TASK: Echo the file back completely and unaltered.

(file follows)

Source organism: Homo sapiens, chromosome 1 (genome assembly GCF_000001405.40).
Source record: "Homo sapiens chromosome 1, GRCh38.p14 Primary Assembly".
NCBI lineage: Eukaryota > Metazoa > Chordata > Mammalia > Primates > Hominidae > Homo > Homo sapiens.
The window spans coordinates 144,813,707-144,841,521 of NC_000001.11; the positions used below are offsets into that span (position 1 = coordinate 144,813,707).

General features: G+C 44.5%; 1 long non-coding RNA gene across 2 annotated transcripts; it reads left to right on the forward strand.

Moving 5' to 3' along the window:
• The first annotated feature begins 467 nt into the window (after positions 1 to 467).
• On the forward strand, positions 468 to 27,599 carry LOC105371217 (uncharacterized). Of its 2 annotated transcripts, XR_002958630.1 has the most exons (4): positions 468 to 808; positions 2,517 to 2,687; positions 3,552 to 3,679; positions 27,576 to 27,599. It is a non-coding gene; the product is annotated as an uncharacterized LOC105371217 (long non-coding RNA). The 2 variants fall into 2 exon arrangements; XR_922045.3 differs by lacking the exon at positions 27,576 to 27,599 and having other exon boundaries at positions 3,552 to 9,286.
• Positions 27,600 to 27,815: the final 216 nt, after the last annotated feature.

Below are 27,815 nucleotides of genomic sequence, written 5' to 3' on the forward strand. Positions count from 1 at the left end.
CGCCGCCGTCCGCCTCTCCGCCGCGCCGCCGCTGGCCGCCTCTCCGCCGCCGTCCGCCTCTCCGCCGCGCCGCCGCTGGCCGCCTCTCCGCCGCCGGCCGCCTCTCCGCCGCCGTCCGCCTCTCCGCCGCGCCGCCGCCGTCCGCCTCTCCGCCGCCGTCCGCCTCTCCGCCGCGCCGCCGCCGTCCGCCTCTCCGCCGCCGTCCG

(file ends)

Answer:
Source organism: Homo sapiens, chromosome 1 (genome assembly GCF_000001405.40).
Source record: "Homo sapiens chromosome 1, GRCh38.p14 Primary Assembly".
NCBI lineage: Eukaryota > Metazoa > Chordata > Mammalia > Primates > Hominidae > Homo > Homo sapiens.
The window spans coordinates 144,813,707-144,841,521 of NC_000001.11; the positions used below are offsets into that span (position 1 = coordinate 144,813,707).

General features: G+C 44.5%; 1 long non-coding RNA gene across 2 annotated transcripts; it reads left to right on the forward strand.

Moving 5' to 3' along the window:
• The first annotated feature begins 467 nt into the window (after positions 1 to 467).
• On the forward strand, positions 468 to 27,599 carry LOC105371217 (uncharacterized). Of its 2 annotated transcripts, XR_002958630.1 has the most exons (4): positions 468 to 808; positions 2,517 to 2,687; positions 3,552 to 3,679; positions 27,576 to 27,599. It is a non-coding gene; the product is annotated as an uncharacterized LOC105371217 (long non-coding RNA). The 2 variants fall into 2 exon arrangements; XR_922045.3 differs by lacking the exon at positions 27,576 to 27,599 and having other exon boundaries at positions 3,552 to 9,286.
• Positions 27,600 to 27,815: the final 216 nt, after the last annotated feature.

Below are 27,815 nucleotides of genomic sequence, written 5' to 3' on the forward strand. Positions count from 1 at the left end.
CGCCGCCGTCCGCCTCTCCGCCGCGCCGCCGCTGGCCGCCTCTCCGCCGCCGTCCGCCTCTCCGCCGCGCCGCCGCTGGCCGCCTCTCCGCCGCCGGCCGCCTCTCCGCCGCCGTCCGCCTCTCCGCCGCGCCGCCGCCGTCCGCCTCTCCGCCGCCGTCCGCCTCTCCGCCGCGCCGCCGCCGTCCGCCTCTCCGCCGCCGTCCG